The above grout had the following properties:

Water cleanability (ANSI A118.3 E5.1) Pass
Sag Resistance (ANSI A118.3 E5.4) Pass
Compressive Strength (ASTM D695 - 7 days) 8200 psi (56.6 Mpa)
Thermal Shock resistance (ANSI A118.3 E5.8)  600 psi (4.1 Mpa)
Shrinkage 0.04%

The above grout had the following working properties:

Working Time 30-45 minutes
Time to Foot Traffic 12 hours
Time to Heavy Traffic 24 hours
Wet Density 14.2 lbs./gal.

The above grout was also intact and had a visually good appearance after immersion for 1 month in sulfuric acid (50%), lactic acid (10%), KOH (45%), formic acid (5%), acetic acid (10%), acetic acid (20%) and nitric acid (30%).

EXAMPLE II

Comparative runs using a pigment added to the grout composition provided a workability rating and clean-up rating of 9. When a color coated sand was used, a workability rating and clean-up rating of 10 was obtained.

While the present invention has been described with relation to epoxy resins, it will be understood by those skilled in the art that other suitable film-forming, water-dispersible, room temperature cross-linkable polymers requiring or using an amine as a curing agent can be employed in the grout composition of the present invention. Such polymers include acrylic polymers, polyesters, and the like.

While the present invention has been particularly described, in conjunction with a specific preferred embodiment, it is evident that many alternatives, modifications and variations will be apparent to those skilled in the art in light of the foregoing description. It is therefore contemplated that the appended claims will embrace any such alternatives, modifications and variations as falling within the true scope and spirit of the present invention.

Claims (10)

1. A tile grout composition comprising:
a film-forming, water-dispersible, room temperature, cross-linkable epoxy polymer;
a water compatible polyamine epoxy resin adduct;
a filler; and
a water repellent component selected from the group of a mixture of paraffin wax and polyethylene wax, a silicon containing emulsion and micronized wax.
2. The tile grout of claim 1 wherein the filler is a color coated sand.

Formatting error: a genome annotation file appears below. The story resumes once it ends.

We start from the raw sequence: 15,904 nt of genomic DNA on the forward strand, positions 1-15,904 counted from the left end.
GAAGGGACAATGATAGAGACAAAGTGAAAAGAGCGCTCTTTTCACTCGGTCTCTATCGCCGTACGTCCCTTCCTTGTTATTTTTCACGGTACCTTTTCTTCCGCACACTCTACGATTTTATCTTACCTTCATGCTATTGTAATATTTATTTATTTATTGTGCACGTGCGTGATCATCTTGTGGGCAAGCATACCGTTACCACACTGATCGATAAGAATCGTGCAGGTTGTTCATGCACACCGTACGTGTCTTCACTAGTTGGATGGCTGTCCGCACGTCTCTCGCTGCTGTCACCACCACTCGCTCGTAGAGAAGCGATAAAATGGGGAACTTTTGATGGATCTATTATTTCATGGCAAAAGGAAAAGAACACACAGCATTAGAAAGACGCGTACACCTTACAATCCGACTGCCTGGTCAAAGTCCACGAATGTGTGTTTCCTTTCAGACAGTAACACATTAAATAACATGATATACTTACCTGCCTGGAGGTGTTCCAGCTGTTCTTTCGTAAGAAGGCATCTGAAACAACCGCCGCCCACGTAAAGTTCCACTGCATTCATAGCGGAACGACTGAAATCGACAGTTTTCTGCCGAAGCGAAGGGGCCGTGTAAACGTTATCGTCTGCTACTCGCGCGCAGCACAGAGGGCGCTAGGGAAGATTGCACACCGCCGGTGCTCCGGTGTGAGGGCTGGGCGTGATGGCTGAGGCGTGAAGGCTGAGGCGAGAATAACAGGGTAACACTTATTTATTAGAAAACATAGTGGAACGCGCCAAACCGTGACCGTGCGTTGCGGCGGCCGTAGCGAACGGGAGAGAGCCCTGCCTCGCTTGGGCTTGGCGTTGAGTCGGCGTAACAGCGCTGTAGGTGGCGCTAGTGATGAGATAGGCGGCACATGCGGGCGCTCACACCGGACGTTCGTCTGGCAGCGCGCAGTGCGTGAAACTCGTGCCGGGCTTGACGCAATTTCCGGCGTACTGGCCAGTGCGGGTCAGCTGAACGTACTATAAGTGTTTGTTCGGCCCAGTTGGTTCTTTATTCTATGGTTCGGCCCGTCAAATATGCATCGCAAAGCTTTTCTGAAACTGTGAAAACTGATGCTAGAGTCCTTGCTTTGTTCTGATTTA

3. The tile grout of claim 2 wherein the water repellent component is a mixture of paraffin wax and polyethylene wax.
4. The tile grout of claim 2 wherein the water repellent component is a silicon containing emulsion.
5. The tile grout of claim 2 wherein the water repellent component is micronized wax.
6. A method for grouting tiles with a grout comprising the steps of:
assembling a plurality of tiles in spaced relationship having spaces therebetween;
applying a tile grout composition to the spaces between the tiles the tile grout composition comprising:
a film-forming, water-dispersible, room temperature, cross-linkable epoxy polymer;
a water compatible polyamine epoxy resin adduct;
a filler; and
a water repellent component selected from the group consisting of a mixture of paraffin wax and polyethylene, a silicon containing emulsion and micronized wax;
cleaning the excess tile grout composition from the tile surfaces; and
allowing the tile grout composition to cure resulting in a grouted tile installation.
7. The method of claim 6 wherein the filler is a color coated sand.
8. The method of claim 7 wherein the water repellent component is a mixture of paraffin wax and polyethylene wax.
9. The method of claim 7 wherein the water repellent component is a silicon containing emulsion.
10. The method of claim 7 wherein the water repellent component is micronized wax.
US10339148 2003-01-09 2003-01-09 Water-based epoxy grout Active US6881768B2 (en)

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US20050120671A1 (en) * 2003-01-09 2005-06-09 Laticrete International, Inc. Water-based epoxy grout
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WO2008076670A2 (en) * 2006-12-15 2008-06-26 Ashland Licensing And Intellectual Property Llc Installation comprising a polymeric grout for bonding tiles to each other and an underlayment to produce a floating floor and method of manufacture
WO2008076670A3 (en) * 2006-12-15 2008-12-18 Ashland Licensing & Intellectu Installation comprising a polymeric grout for bonding tiles to each other and an underlayment to produce a floating floor and method of manufacture
US20100263323A1 (en) * 2007-07-09 2010-10-21 Christian Trinidade Method and materials for decorative glowing tile installations with optional inserts
US20090044727A1 (en) * 2007-08-17 2009-02-19 Super-Tek Products, Inc. Epoxy additive composition for cement grouts
US20110183558A1 (en) * 2010-01-27 2011-07-28 Patrick Ilfrey Coatings containing grouts or mortars
CN102070874A (en) * 2010-12-21 2011-05-25 中科院广州化学有限公司 High-permeability and high-strength epoxy grouting material, preparation method thereof and application thereof
CN102070874B (en) 2010-12-21 2013-06-12 中科院广州化学有限公司 High-permeability and high-strength epoxy grouting material, preparation method thereof and application thereof
US9022685B1 (en) * 2014-06-16 2015-05-05 David L. Neathery Enhanced strength manhole cover assembly and fabrication method

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WO2004063246A1 (en) 2004-07-29 application
US20040134163A1 (en) 2004-07-15 application